I have several spreadsheets which have complex conditional formatting, and graphs. In LibreOffice, several of these are slightly-off. I can “fix” them in Calc and save as an .xlsx, but how confident am I that these will still look and work right in Excel? Or worse, I would go to open a spreadsheet to add one thing – and the formatting was all messed up. If I add that value and click save, it’s going to save the “slightly off” version and mess-up/corrupt what-was a perfectly fine Excel spreadsheet.
Since there are several key things I track with spreadsheets (finances, health stuff, etc…) – this really started to become a major thorn in my paw.
I was already coming to terms that I might go back to MS Office because of the issues with Calc, but when I couldn’t find equilibrium with Thunderbird, that was the final nail in the coffin. Using Thunderbird for my @outlook.com e-mail address was pretty problematic. Many days, it “forgets” the folders that it needs to sync, so I have to go re-point it. Also, it kept creating a: Drafts, Sent Items, and Deleted Items under the inbox. If you delete them, they just grow back.
Anyhow, there were two main, persistent problems. First, was that Thunderbird is not very good. It sometimes didn’t retrieve mail for hours. If you want to do several operations – like view and delete e-mails, Thunderbird wants to re-sync on every operation. So, if you view->deleted e-mails too quickly, it would hang/freeze the app. Also, if you clicked on Check Messages, that would hang the app for about :30 seconds.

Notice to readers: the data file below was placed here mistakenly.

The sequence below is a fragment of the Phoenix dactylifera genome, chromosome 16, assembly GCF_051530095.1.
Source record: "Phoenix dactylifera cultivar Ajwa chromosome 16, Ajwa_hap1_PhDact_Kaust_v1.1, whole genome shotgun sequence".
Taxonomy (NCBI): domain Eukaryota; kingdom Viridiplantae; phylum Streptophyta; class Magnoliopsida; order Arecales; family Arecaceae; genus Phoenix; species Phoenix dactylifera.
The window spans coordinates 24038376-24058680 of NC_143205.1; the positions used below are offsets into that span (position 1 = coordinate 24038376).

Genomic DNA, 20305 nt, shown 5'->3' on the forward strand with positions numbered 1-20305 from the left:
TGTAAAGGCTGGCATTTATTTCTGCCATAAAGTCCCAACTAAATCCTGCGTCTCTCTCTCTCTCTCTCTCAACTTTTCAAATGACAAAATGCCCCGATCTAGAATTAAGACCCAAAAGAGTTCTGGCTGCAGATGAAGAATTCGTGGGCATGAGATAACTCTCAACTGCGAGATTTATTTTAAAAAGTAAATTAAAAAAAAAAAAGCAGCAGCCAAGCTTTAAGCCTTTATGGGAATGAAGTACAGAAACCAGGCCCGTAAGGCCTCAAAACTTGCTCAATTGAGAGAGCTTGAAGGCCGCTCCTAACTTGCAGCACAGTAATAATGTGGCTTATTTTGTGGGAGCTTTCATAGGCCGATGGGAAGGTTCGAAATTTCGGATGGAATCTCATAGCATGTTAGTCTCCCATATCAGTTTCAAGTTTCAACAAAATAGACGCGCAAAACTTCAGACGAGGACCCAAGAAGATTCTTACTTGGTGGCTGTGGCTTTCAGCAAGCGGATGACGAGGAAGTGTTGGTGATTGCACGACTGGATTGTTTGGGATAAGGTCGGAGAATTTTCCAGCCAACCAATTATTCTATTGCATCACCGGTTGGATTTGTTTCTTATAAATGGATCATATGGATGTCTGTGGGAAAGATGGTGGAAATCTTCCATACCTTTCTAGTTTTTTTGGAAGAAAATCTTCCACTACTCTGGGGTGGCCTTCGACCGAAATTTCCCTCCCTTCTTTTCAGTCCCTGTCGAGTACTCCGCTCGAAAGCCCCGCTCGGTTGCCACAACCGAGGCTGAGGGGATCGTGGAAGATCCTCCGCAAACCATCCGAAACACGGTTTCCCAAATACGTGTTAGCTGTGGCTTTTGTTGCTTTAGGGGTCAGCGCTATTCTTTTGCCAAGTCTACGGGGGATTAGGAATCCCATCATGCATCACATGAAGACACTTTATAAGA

The second issue is the one I’ve hinted at before – archived e-mails. I don’t believe in storing important messages on an IMAP server. This is primarily because of how my old @live.com mailbox got corrupted and Microsoft just ‘gave up’ on it – so I lost some mail. If I use Outlook, I’m forced to use a proprietary .pst file to store archived messages. If I use Thunderbird then I have to use their own proprietary folder format. So, while I’ve been on Thunderbird, I never did find a good way to parse through my old messages (which I did need to do a few times). I wrote about using the Linux command line for this, but even then, it’s not really ideal because you view those messages in a raw format.
In short, the app itself is flaky AND I couldn’t find a way to interact with my years of archived messages.
All of these issues have been spread out over the past several weeks. But I finally decided: I need to be productive on my computers again! So, although I really love Linux and prefer it for many things – I still can’t use it for my primary workstations for the reasons outlined above.
Despite these issues, I didn’t really have any other major issues. So, whenever Calc becomes more bullet-proof with .xlsx files, and if there was some reasonable e-mail client – I would switch my laptop back over. As for my main workstation, I will likely get a new video card at some point – and when I do, if it’s supported on Linux and if the DisplayLink stuff is more stable, I could switch back my main workstation.
For me these things were hindrances that bothered me every day – enough to the point where I decided to go crawling back to Windows 10 and Office. So, I’m defeated right now – but Linux has come so, so, so far – and it’s just a matter of time when it will be a complete, comparable replacement for MacOS and Windows 10. It’s already there for most computers – but the MS Office and e-mail client story is not great yet.